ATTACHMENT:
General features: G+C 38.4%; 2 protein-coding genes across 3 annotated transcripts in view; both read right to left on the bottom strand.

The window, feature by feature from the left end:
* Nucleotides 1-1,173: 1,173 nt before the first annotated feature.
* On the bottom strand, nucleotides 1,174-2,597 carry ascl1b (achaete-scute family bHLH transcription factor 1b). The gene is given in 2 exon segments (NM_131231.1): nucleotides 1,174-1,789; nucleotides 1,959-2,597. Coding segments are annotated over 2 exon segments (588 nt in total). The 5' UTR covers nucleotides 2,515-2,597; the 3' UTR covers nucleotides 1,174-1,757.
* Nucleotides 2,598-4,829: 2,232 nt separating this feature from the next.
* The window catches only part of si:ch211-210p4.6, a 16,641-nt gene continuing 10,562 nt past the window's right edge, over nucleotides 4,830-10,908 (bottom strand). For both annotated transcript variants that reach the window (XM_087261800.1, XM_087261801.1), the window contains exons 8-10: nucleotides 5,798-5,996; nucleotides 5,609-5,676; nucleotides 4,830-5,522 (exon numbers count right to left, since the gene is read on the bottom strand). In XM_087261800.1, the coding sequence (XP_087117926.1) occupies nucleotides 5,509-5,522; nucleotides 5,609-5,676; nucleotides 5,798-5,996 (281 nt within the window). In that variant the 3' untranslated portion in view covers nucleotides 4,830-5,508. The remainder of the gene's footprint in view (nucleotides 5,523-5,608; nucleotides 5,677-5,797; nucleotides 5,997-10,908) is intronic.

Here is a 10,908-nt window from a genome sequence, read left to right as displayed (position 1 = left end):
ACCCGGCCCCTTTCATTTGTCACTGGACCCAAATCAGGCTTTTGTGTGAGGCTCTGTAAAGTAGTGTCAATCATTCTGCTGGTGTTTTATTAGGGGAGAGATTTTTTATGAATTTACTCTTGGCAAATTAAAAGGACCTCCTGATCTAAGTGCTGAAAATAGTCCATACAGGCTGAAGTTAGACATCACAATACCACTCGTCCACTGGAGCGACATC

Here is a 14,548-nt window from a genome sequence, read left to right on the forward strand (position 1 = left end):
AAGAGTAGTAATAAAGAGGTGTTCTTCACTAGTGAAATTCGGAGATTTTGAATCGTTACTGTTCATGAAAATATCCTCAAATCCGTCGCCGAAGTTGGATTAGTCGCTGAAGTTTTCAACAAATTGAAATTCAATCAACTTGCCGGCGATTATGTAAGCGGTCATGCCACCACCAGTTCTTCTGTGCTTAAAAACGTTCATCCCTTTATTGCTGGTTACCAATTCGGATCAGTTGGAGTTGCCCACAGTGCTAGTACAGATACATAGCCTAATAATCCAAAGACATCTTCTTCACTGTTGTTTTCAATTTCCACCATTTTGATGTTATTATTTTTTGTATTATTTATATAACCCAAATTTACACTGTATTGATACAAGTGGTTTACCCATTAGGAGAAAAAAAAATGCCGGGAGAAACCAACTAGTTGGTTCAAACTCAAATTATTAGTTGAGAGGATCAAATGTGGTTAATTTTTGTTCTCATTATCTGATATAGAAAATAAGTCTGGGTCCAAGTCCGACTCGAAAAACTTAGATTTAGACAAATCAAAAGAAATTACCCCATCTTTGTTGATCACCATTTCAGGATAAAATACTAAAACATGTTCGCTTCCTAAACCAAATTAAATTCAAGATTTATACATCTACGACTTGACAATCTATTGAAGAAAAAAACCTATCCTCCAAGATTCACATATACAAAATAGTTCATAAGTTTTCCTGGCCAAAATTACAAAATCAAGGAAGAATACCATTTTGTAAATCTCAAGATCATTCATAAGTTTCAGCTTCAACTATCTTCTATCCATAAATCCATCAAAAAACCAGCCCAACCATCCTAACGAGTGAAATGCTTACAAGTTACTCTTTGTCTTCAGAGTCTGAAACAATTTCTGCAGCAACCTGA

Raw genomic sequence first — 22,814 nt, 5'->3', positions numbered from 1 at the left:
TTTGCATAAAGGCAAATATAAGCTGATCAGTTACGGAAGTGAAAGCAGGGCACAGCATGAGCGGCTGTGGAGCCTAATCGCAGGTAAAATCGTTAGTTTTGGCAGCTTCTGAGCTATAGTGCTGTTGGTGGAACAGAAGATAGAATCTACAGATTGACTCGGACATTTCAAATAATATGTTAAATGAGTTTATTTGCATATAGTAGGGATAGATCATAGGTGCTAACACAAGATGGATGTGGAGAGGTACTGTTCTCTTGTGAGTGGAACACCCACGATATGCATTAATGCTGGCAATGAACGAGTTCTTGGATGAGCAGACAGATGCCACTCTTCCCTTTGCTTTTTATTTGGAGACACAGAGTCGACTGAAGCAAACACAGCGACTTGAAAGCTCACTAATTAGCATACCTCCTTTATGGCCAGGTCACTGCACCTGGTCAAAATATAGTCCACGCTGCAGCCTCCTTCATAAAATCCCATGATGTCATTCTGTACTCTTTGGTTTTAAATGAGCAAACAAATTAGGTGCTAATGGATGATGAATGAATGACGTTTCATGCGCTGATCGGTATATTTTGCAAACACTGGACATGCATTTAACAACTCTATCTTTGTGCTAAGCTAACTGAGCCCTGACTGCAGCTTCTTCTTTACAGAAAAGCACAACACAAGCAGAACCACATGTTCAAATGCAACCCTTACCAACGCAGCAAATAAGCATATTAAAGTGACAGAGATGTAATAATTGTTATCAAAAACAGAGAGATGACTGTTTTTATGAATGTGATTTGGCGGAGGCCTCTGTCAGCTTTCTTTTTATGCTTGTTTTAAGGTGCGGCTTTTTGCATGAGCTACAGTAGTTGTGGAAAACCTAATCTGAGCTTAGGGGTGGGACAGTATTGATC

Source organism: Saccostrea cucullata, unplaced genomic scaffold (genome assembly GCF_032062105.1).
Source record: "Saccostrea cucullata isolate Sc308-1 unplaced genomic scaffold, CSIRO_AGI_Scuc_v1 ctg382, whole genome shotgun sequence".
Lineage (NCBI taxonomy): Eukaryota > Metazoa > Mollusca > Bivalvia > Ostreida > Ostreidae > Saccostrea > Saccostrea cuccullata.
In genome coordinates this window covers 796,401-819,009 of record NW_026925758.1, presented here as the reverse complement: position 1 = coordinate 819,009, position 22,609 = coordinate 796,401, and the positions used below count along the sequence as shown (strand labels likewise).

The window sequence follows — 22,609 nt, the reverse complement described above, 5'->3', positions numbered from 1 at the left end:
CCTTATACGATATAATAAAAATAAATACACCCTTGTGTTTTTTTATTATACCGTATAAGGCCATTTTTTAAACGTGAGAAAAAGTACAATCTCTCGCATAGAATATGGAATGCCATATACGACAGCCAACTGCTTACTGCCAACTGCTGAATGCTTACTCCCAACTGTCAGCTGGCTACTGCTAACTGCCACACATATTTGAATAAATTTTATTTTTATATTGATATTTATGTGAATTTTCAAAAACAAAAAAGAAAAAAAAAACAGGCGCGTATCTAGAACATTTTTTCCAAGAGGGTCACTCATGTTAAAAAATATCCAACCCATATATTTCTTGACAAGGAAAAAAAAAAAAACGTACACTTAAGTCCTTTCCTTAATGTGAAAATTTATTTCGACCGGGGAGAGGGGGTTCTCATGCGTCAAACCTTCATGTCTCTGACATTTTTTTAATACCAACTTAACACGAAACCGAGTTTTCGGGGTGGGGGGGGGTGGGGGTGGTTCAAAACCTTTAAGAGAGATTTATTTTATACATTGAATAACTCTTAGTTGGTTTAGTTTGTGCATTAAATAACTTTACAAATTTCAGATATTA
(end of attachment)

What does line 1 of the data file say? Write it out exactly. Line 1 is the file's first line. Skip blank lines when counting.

General features: G+C 38.4%; 2 protein-coding genes across 3 annotated transcripts in view; both read right to left on the bottom strand.